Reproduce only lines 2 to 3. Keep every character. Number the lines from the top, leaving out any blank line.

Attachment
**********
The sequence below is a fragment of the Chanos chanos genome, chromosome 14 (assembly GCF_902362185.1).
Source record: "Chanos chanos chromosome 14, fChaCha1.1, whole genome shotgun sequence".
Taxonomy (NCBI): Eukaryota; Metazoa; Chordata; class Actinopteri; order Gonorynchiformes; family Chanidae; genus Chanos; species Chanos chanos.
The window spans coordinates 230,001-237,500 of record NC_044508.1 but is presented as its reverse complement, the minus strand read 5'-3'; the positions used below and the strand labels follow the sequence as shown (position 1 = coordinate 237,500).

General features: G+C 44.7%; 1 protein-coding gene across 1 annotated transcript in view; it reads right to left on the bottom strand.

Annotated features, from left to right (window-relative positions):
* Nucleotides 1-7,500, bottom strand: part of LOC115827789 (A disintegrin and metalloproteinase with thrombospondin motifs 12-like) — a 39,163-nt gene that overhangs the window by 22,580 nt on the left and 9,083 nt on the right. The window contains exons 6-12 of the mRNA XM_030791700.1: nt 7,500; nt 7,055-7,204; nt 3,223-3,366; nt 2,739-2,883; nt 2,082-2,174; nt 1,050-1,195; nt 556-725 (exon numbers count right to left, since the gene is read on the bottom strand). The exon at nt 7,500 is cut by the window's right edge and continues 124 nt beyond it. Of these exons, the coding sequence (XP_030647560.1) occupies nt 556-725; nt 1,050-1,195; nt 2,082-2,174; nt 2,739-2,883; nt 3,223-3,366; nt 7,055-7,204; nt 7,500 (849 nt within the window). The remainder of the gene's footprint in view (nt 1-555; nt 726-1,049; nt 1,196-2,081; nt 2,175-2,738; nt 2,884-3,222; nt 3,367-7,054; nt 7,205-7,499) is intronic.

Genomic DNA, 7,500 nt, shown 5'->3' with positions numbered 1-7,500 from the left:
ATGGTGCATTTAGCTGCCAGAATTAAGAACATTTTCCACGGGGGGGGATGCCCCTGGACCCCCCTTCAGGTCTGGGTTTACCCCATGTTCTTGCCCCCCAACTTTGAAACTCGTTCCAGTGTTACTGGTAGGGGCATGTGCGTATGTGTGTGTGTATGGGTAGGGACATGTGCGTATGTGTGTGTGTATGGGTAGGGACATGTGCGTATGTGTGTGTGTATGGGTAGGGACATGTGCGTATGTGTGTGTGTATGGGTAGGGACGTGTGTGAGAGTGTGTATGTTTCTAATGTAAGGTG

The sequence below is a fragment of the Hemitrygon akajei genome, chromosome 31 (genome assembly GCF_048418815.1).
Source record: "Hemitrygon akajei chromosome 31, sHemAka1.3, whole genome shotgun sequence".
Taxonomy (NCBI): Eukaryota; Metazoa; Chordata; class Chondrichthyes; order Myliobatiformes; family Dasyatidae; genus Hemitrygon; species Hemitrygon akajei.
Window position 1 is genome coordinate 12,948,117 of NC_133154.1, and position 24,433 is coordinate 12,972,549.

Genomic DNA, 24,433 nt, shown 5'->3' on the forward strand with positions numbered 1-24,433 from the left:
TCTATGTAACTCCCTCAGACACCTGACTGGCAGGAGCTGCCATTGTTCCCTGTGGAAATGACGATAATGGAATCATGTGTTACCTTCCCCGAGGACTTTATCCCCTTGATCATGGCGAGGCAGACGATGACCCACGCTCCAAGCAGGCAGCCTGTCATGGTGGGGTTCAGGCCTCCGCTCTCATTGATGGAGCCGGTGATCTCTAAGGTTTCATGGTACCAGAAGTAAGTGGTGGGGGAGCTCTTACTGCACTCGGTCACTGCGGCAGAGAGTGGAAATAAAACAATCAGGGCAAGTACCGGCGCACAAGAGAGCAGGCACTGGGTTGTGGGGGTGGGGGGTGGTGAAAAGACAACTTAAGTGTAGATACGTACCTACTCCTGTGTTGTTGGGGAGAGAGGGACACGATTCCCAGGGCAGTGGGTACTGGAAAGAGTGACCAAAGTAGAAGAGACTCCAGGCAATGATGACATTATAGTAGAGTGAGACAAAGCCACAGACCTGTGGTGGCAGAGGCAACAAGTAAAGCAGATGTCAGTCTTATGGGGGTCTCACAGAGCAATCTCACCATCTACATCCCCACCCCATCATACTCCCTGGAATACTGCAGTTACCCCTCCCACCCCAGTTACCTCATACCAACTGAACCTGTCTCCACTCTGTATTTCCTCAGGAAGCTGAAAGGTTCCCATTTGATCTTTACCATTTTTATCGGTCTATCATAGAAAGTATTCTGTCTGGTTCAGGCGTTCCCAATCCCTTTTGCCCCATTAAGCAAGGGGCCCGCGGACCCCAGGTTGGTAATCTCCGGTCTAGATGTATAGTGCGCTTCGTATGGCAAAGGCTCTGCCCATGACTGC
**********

Source record: "Chanos chanos chromosome 14, fChaCha1.1, whole genome shotgun sequence".
Taxonomy (NCBI): Eukaryota; Metazoa; Chordata; class Actinopteri; order Gonorynchiformes; family Chanidae; genus Chanos; species Chanos chanos.